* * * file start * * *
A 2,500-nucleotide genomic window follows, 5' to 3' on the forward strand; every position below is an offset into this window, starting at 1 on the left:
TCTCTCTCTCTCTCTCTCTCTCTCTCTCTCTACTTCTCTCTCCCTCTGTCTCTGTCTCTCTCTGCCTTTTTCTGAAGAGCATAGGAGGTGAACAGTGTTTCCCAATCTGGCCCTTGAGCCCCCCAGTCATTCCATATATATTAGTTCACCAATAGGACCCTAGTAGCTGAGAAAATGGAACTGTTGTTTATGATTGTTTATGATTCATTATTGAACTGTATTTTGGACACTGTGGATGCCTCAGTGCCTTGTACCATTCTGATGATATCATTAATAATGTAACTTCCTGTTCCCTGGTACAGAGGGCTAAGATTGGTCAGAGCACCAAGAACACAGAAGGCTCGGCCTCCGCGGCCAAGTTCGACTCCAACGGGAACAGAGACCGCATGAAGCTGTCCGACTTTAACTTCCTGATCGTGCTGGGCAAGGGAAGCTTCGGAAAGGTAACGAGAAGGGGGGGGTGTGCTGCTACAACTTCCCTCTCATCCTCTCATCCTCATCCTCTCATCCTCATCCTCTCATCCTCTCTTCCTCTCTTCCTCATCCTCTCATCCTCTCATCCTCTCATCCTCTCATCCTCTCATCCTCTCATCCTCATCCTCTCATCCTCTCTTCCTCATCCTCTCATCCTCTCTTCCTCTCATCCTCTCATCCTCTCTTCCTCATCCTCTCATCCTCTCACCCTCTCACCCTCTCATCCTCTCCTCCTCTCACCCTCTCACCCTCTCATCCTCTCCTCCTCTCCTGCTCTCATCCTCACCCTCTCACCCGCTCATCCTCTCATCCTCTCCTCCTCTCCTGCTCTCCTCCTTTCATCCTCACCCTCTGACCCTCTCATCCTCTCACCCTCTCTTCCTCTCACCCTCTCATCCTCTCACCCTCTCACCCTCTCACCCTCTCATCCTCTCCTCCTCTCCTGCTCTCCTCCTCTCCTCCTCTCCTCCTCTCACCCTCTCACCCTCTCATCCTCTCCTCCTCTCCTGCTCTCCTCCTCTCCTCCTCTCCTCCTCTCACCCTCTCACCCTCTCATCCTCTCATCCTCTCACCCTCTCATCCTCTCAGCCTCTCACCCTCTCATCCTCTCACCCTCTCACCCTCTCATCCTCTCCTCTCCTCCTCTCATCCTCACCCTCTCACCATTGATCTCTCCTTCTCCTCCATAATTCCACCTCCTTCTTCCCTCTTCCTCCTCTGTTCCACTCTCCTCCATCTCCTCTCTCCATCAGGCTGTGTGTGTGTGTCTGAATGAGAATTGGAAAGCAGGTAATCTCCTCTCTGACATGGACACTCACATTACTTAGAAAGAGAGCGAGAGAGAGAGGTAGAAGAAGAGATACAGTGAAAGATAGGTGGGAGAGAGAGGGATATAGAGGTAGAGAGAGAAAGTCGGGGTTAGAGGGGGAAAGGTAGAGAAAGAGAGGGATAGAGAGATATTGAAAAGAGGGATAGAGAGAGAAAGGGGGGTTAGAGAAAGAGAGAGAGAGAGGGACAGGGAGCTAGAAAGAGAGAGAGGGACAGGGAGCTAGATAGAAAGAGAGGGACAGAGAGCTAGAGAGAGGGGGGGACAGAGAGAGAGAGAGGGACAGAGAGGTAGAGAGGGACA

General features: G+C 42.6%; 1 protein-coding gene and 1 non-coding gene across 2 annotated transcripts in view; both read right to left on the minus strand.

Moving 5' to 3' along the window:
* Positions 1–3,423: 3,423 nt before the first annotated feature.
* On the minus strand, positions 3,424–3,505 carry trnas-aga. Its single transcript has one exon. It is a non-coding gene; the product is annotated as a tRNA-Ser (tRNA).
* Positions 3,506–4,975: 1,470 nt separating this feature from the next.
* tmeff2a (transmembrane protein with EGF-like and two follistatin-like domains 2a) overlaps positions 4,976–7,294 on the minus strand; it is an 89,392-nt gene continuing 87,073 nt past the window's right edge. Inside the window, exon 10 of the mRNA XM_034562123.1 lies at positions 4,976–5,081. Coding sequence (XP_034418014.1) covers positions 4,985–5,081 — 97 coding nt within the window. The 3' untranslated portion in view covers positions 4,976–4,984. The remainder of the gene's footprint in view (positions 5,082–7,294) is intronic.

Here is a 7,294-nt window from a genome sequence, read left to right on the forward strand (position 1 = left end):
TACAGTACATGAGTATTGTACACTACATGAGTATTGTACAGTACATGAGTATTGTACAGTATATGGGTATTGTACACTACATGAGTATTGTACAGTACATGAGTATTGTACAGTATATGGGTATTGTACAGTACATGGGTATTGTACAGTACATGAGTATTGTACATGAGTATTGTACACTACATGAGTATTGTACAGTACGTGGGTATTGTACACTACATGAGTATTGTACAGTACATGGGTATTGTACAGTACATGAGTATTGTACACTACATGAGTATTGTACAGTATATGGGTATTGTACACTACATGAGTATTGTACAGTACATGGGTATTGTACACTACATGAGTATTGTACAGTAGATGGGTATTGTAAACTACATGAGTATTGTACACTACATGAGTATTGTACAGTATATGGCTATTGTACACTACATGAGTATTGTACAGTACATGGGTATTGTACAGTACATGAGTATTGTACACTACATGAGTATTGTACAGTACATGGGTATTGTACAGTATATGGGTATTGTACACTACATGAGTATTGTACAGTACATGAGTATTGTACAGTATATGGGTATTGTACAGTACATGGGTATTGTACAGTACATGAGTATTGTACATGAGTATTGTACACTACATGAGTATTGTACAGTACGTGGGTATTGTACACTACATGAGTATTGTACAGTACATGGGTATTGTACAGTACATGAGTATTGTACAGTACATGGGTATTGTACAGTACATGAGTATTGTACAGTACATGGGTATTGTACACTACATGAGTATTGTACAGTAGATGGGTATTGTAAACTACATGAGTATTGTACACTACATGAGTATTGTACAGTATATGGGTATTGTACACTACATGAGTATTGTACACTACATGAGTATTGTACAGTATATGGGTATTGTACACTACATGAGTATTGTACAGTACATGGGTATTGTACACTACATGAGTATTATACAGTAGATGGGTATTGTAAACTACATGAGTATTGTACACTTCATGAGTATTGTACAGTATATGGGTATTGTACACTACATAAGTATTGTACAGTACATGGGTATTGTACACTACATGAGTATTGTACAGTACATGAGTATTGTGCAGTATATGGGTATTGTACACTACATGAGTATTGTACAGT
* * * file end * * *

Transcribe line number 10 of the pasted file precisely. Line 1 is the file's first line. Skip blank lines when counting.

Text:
TACAGTACATGAGTATTGTACACTACATGAGTATTGTACAGTACATGAGTATTGTACAGTATATGGGTATTGTACACTACATGAGTATTGTACAGTACATGAGTATTGTACAGTATATGGGTATTGTACAGTACATGGGTATTGTACAGTACATGAGTATTGTACATGAGTATTGTACACTACATGAGTATTGTACAGTACGTGGGTATTGTACACTACATGAGTATTGTACAGTACATGGGTATTGTACAGTACATGAGTATTGTACACTACATGAGTATTGTACAGTATATGGGTATTGTACACTACATGAGTATTGTACAGTACATGGGTATTGTACACTACATGAGTATTGTACAGTAGATGGGTATTGTAAACTACATGAGTATTGTACACTACATGAGTATTGTACAGTATATGGCTATTGTACACTACATGAGTATTGTACAGTACATGGGTATTGTACAGTACATGAGTATTGTACACTACATGAGTATTGTACAGTACATGGGTATTGTACAGTATATGGGTATTGTACACTACATGAGTATTGTACAGTACATGAGTATTGTACAGTATATGGGTATTGTACAGTACATGGGTATTGTACAGTACATGAGTATTGTACATGAGTATTGTACACTACATGAGTATTGTACAGTACGTGGGTATTGTACACTACATGAGTATTGTACAGTACATGGGTATTGTACAGTACATGAGTATTGTACAGTACATGGGTATTGTACAGTACATGAGTATTGTACAGTACATGGGTATTGTACACTACATGAGTATTGTACAGTAGATGGGTATTGTAAACTACATGAGTATTGTACACTACATGAGTATTGTACAGTATATGGGTATTGTACACTACATGAGTATTGTACACTACATGAGTATTGTACAGTATATGGGTATTGTACACTACATGAGTATTGTACAGTACATGGGTATTGTACACTACATGAGTATTATACAGTAGATGGGTATTGTAAACTACATGAGTATTGTACACTTCATGAGTATTGTACAGTATATGGGTATTGTACACTACATAAGTATTGTACAGTACATGGGTATTGTACACTACATGAGTATTGTACAGTACATGAGTATTGTGCAGTATATGGGTATTGTACACTACATGAGTATTGTACAGT